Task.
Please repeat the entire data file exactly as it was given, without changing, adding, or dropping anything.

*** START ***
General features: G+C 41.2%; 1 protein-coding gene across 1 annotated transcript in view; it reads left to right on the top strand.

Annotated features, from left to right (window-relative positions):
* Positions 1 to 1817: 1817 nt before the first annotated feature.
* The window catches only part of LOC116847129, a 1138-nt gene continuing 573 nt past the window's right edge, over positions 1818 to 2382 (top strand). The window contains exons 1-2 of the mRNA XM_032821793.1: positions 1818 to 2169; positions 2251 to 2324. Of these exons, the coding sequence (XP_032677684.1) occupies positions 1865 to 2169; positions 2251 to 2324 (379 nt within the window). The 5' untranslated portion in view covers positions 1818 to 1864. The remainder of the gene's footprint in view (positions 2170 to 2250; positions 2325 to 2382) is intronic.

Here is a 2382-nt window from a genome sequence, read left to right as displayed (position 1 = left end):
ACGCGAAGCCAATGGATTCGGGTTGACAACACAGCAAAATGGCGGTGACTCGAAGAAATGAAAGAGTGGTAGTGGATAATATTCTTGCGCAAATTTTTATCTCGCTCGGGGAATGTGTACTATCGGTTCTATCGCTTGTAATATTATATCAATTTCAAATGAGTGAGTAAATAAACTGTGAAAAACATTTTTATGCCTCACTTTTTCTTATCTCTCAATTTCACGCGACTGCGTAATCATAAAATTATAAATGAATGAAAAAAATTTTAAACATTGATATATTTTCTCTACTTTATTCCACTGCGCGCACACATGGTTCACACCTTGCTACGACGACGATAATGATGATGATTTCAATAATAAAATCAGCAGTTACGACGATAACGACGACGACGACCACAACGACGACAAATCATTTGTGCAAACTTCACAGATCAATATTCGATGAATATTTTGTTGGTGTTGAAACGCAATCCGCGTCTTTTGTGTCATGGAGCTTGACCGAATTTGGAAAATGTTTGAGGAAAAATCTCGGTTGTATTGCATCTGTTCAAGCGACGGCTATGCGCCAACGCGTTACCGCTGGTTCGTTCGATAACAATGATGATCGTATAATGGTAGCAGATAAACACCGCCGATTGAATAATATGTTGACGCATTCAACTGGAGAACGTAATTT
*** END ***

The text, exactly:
General features: G+C 41.2%; 1 protein-coding gene across 1 annotated transcript in view; it reads left to right on the top strand.

Annotated features, from left to right (window-relative positions):
* Positions 1 to 1817: 1817 nt before the first annotated feature.
* The window catches only part of LOC116847129, a 1138-nt gene continuing 573 nt past the window's right edge, over positions 1818 to 2382 (top strand). The window contains exons 1-2 of the mRNA XM_032821793.1: positions 1818 to 2169; positions 2251 to 2324. Of these exons, the coding sequence (XP_032677684.1) occupies positions 1865 to 2169; positions 2251 to 2324 (379 nt within the window). The 5' untranslated portion in view covers positions 1818 to 1864. The remainder of the gene's footprint in view (positions 2170 to 2250; positions 2325 to 2382) is intronic.

Here is a 2382-nt window from a genome sequence, read left to right as displayed (position 1 = left end):
ACGCGAAGCCAATGGATTCGGGTTGACAACACAGCAAAATGGCGGTGACTCGAAGAAATGAAAGAGTGGTAGTGGATAATATTCTTGCGCAAATTTTTATCTCGCTCGGGGAATGTGTACTATCGGTTCTATCGCTTGTAATATTATATCAATTTCAAATGAGTGAGTAAATAAACTGTGAAAAACATTTTTATGCCTCACTTTTTCTTATCTCTCAATTTCACGCGACTGCGTAATCATAAAATTATAAATGAATGAAAAAAATTTTAAACATTGATATATTTTCTCTACTTTATTCCACTGCGCGCACACATGGTTCACACCTTGCTACGACGACGATAATGATGATGATTTCAATAATAAAATCAGCAGTTACGACGATAACGACGACGACGACCACAACGACGACAAATCATTTGTGCAAACTTCACAGATCAATATTCGATGAATATTTTGTTGGTGTTGAAACGCAATCCGCGTCTTTTGTGTCATGGAGCTTGACCGAATTTGGAAAATGTTTGAGGAAAAATCTCGGTTGTATTGCATCTGTTCAAGCGACGGCTATGCGCCAACGCGTTACCGCTGGTTCGTTCGATAACAATGATGATCGTATAATGGTAGCAGATAAACACCGCCGATTGAATAATATGTTGACGCATTCAACTGGAGAACGTAATTT